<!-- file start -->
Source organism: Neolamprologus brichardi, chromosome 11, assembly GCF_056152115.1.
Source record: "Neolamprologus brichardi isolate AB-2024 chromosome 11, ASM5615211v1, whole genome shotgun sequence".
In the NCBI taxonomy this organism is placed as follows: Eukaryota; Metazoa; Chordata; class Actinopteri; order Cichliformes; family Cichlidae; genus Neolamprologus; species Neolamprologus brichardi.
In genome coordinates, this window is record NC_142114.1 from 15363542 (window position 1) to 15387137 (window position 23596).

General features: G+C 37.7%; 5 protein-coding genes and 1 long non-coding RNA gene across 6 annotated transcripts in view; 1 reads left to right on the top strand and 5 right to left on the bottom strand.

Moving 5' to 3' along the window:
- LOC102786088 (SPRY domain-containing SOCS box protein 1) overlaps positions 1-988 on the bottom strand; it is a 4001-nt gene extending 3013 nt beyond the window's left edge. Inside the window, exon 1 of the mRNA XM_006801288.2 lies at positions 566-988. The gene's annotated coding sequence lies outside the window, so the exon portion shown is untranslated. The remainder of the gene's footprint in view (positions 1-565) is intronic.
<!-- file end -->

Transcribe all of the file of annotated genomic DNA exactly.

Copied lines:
Source organism: Neolamprologus brichardi, chromosome 11, assembly GCF_056152115.1.
Source record: "Neolamprologus brichardi isolate AB-2024 chromosome 11, ASM5615211v1, whole genome shotgun sequence".
In the NCBI taxonomy this organism is placed as follows: Eukaryota; Metazoa; Chordata; class Actinopteri; order Cichliformes; family Cichlidae; genus Neolamprologus; species Neolamprologus brichardi.
In genome coordinates, this window is record NC_142114.1 from 15363542 (window position 1) to 15387137 (window position 23596).

General features: G+C 37.7%; 5 protein-coding genes and 1 long non-coding RNA gene across 6 annotated transcripts in view; 1 reads left to right on the top strand and 5 right to left on the bottom strand.

Moving 5' to 3' along the window:
- LOC102786088 (SPRY domain-containing SOCS box protein 1) overlaps positions 1-988 on the bottom strand; it is a 4001-nt gene extending 3013 nt beyond the window's left edge. Inside the window, exon 1 of the mRNA XM_006801288.2 lies at positions 566-988. The gene's annotated coding sequence lies outside the window, so the exon portion shown is untranslated. The remainder of the gene's footprint in view (positions 1-565) is intronic.